Posted by on January 25, 2020 2:21 pm
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“U.S. Ferry Systems Soaked by Maritime Protectionism”

By Colin Grabow, courtesy of the Cato Institute


Some of the country’s leading ferry systems are facing an increasingly precarious outlook. In Alaska, questions loom over the state‐​run ferry system’s future after the governor and legislature last year endorsed paring back massive subsidies needed to keep it afloat. In Washington state, meanwhile, a spokesman for Washington State Ferries (WSF) last March described the ferry system — plagued by old vessels and a numerically insufficient fleet — as “hanging by a thread.” Users of the government‐​operated ferries were hit with a fare increase in October and will face another this May.


These struggles can be at least partially explained by protectionist U.S. maritime laws. Ferries transporting vehicles — which is most such vessels in Alaska and Washington — are subject to the 1920 Jones Act, while those transporting people fall under the Passenger Vessel Services Act of 1886. Both laws mandate that vessels engaged in domestic transport be U.S.-built.


Politicians in Olympia, meanwhile, have worsened matters by mandating that WSF vessels not only be U.S.-built but constructed in Washington state. Not coincidentally, the Washington State Institute for Public Policy points out that the state has “received only one to two bids on all new ferries constructed in the last 30 years.” That may be a windfall for Vigor Industrial’s Seattle shipyard that has won most of these contracts, but it’s a kick in the teeth to everyone else.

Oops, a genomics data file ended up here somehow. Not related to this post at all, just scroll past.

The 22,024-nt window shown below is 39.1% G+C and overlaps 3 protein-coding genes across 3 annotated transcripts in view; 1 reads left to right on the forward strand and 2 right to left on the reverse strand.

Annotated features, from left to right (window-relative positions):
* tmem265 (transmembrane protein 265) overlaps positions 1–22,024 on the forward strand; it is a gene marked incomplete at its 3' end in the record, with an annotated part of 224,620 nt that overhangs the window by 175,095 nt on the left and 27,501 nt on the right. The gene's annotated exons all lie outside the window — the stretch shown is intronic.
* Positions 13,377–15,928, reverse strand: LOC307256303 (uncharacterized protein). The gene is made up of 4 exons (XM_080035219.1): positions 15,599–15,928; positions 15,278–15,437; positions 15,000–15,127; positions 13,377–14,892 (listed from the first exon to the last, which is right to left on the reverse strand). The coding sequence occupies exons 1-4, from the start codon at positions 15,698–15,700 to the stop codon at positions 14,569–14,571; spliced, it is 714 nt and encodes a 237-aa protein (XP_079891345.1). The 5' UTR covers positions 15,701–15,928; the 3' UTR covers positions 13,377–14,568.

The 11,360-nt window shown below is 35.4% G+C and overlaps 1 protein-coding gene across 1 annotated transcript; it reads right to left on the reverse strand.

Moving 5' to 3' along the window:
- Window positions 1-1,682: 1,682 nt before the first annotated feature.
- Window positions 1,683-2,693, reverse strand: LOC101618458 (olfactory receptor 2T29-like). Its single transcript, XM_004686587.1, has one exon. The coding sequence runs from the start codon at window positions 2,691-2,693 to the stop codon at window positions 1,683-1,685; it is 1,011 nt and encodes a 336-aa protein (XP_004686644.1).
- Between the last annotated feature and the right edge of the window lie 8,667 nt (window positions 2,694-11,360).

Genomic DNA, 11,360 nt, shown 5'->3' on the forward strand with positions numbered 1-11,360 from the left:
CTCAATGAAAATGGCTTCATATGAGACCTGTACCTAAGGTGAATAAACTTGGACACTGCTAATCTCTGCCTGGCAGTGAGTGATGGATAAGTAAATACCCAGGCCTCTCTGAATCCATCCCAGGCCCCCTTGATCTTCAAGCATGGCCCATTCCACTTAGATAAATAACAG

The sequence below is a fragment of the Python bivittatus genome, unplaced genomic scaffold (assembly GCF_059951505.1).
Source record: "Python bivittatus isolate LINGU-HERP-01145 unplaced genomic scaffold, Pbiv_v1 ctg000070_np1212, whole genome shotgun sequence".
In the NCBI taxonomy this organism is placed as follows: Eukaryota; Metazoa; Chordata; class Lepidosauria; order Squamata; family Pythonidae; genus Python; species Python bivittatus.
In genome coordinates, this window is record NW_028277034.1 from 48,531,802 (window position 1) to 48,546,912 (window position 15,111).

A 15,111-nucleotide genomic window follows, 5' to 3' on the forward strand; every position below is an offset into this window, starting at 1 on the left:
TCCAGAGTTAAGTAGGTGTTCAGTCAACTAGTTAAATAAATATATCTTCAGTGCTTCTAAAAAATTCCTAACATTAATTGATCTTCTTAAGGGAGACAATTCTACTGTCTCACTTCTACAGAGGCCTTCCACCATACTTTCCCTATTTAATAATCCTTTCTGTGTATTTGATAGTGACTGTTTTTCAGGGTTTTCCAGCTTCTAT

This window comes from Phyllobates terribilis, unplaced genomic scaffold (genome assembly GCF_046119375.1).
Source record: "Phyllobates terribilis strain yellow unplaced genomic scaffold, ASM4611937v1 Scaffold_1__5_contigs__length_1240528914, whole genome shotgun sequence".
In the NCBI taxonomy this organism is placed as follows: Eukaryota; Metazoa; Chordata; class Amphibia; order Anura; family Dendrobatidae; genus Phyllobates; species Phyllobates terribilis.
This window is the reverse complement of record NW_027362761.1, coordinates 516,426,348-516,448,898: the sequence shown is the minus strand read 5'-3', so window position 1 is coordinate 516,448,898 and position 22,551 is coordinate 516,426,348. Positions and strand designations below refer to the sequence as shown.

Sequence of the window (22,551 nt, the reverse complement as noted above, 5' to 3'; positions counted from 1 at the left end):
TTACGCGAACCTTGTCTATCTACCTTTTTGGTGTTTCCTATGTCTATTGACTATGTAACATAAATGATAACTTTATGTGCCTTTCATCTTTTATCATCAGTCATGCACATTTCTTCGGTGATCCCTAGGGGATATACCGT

Forcing vessels to be purchased from coddled and uncompetitive U.S. shipyards means unnecessarily higher prices. Indeed, a 2017 study by the Hawaii Department of Transportation into the feasibility of establishing a ferry system noted that the cost of vessel construction in the United States can be “significantly larger” than those built abroad.


Hawaii would certainly know.


In 2004 a company called Hawaii Superferry signed a contract with Australia‐​headquartered Austal to build two catamaran ferries at its Alabama shipyard for $178 million, or $89 million each ($123 million in 2019 dollars). In comparison, Austal announced last year that it was building a new catamaran ferry at one of its non‑U.S. shipyards for 83.65 million or approximately $93 million. That’s tens of millions of dollars less for a vessel with twice the passenger and vehicle capacity.


Another Austal ferry with a similar capacity as the Hawaii Superferry vessels, the Spirit of Ontario, was delivered in 2004 for $42 million, or roughly half the cost of the U.S.-built ferries.


That local build requirements result in higher costs cannot be disputed. That, after all, is the entire point of such laws. If U.S. or Washington shipyards were able to compete on price then such measures would not exist.